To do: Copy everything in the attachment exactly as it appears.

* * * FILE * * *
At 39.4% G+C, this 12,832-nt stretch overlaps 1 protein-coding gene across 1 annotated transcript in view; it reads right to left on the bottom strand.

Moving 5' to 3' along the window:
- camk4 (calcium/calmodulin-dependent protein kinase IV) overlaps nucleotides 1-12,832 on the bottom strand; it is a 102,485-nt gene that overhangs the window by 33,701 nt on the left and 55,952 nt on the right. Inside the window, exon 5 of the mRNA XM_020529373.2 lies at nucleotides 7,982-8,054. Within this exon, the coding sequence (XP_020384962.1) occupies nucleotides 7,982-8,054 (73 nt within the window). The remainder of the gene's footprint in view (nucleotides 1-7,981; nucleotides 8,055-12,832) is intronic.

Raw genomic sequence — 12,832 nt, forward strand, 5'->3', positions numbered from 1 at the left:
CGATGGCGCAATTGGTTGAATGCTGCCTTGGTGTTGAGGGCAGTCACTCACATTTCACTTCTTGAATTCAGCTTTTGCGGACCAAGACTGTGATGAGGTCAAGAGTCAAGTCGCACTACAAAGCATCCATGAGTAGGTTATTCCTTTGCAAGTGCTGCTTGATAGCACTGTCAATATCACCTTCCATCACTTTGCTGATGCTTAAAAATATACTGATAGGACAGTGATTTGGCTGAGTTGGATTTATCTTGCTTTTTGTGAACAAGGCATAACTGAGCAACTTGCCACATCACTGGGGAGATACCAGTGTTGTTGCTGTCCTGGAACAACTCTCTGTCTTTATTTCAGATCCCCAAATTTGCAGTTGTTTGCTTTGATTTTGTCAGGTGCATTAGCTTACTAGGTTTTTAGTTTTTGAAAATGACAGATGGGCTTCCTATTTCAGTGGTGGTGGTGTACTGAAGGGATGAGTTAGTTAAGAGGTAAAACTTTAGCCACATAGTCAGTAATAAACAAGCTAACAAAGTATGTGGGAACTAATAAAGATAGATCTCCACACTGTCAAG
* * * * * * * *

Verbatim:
At 39.4% G+C, this 12,832-nt stretch overlaps 1 protein-coding gene across 1 annotated transcript in view; it reads right to left on the bottom strand.

Moving 5' to 3' along the window:
- camk4 (calcium/calmodulin-dependent protein kinase IV) overlaps nucleotides 1-12,832 on the bottom strand; it is a 102,485-nt gene that overhangs the window by 33,701 nt on the left and 55,952 nt on the right. Inside the window, exon 5 of the mRNA XM_020529373.2 lies at nucleotides 7,982-8,054. Within this exon, the coding sequence (XP_020384962.1) occupies nucleotides 7,982-8,054 (73 nt within the window). The remainder of the gene's footprint in view (nucleotides 1-7,981; nucleotides 8,055-12,832) is intronic.

Raw genomic sequence — 12,832 nt, forward strand, 5'->3', positions numbered from 1 at the left:
CGATGGCGCAATTGGTTGAATGCTGCCTTGGTGTTGAGGGCAGTCACTCACATTTCACTTCTTGAATTCAGCTTTTGCGGACCAAGACTGTGATGAGGTCAAGAGTCAAGTCGCACTACAAAGCATCCATGAGTAGGTTATTCCTTTGCAAGTGCTGCTTGATAGCACTGTCAATATCACCTTCCATCACTTTGCTGATGCTTAAAAATATACTGATAGGACAGTGATTTGGCTGAGTTGGATTTATCTTGCTTTTTGTGAACAAGGCATAACTGAGCAACTTGCCACATCACTGGGGAGATACCAGTGTTGTTGCTGTCCTGGAACAACTCTCTGTCTTTATTTCAGATCCCCAAATTTGCAGTTGTTTGCTTTGATTTTGTCAGGTGCATTAGCTTACTAGGTTTTTAGTTTTTGAAAATGACAGATGGGCTTCCTATTTCAGTGGTGGTGGTGTACTGAAGGGATGAGTTAGTTAAGAGGTAAAACTTTAGCCACATAGTCAGTAATAAACAAGCTAACAAAGTATGTGGGAACTAATAAAGATAGATCTCCACACTGTCAAG